Brexit: Labour 'moving towards' backing a fresh referendum, John McDonnell says

The shadow chancellor said the party’s existing policy did mean a new public vote had been ‘kept on the table’

Shadow Chancellor John McDonnell says Labour will only back Brexit referendum 'in extremis'

John McDonnell has insisted that Labour is “moving towards” backing a new referendum as the party seeks to stem the flow of defections over Brexit.

The shadow chancellor said that the party’s existing policy did mean a new public vote had been “kept on the table”.

He also said that a proposal being put forward by Labour MPs Peter Kyle and Phil Wilson, which if adopted by the party would see Labour back Ms May’s deal as long as it was put to a referendum, “could be a solution”.

Today, Ian Austin became the ninth Labour MP to quit the party this week, citing disgust over the failure to crack down on antisemitism and “intolerance” under Mr Corbyn’s leadership – though previous resignations have also happened in protest at the leader’s approach to Brexit.

Speaking to the Evening Standard, Mr McDonnell said: “On the people’s vote, we’ve kept it on the table and we’re moving towards that.”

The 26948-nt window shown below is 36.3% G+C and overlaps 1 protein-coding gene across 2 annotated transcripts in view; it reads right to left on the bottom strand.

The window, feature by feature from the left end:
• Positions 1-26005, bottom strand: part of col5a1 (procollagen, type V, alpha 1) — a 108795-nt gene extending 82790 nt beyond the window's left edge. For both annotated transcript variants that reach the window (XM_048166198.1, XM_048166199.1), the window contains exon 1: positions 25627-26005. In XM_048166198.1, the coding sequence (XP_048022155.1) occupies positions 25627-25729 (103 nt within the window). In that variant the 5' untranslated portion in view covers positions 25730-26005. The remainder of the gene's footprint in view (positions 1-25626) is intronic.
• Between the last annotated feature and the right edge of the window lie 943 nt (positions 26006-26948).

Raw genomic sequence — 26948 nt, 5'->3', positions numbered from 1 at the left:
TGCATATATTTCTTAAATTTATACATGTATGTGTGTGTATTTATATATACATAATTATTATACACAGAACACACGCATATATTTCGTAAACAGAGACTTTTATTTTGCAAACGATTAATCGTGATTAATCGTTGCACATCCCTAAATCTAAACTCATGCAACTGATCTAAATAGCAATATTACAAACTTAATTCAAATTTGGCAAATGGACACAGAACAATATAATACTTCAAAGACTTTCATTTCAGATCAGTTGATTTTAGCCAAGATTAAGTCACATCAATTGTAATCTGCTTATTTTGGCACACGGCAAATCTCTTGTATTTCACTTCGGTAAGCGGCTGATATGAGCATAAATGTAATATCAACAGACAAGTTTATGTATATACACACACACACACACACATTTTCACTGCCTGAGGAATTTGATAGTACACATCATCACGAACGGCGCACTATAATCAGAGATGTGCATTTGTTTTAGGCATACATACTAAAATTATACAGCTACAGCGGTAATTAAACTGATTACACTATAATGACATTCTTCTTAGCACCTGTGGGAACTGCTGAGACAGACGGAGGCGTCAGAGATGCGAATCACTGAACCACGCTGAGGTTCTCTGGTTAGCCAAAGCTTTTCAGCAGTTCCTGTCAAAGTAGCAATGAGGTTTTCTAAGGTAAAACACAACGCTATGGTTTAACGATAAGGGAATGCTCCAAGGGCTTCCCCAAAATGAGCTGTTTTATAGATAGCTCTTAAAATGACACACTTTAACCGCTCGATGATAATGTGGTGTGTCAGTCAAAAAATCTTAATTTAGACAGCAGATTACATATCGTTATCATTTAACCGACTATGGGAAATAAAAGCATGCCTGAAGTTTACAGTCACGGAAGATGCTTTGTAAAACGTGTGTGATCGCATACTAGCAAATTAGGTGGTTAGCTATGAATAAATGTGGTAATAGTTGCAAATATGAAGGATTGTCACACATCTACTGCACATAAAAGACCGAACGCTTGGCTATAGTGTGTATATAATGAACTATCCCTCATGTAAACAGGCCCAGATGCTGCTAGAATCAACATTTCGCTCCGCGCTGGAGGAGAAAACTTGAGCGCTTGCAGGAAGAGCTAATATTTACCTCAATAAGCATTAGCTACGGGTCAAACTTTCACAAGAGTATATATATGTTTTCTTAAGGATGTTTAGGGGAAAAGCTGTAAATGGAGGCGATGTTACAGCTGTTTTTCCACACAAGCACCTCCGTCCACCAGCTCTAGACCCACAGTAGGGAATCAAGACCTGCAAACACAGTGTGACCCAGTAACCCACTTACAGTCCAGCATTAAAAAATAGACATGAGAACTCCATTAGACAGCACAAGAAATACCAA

The shadow chancellor revealed Mr Kyle and Mr Wilson had been asked to redraft their amendment. And he said that if the prime minister’s deal was rejected by the public, Britain would remain in the EU by default.

He said: “If we were going on a people’s vote based on a deal that has gone through parliament in some form, if that got voted down then you’d have status quo, and that would be Remain.”

His words clashed with those of Unite union leader Len McCluskey who said on Wednesday that Remain should not be on the ballot paper as it was “not the best option for our nation”.

Both Keir Starmer, the shadow Brexit secretary, and Mr McDonnell have met with Mr Kyle and Mr Wilson, with their plan’s advocates arguing that unless Mr Corbyn also backs it he will face further resignations from his benches.

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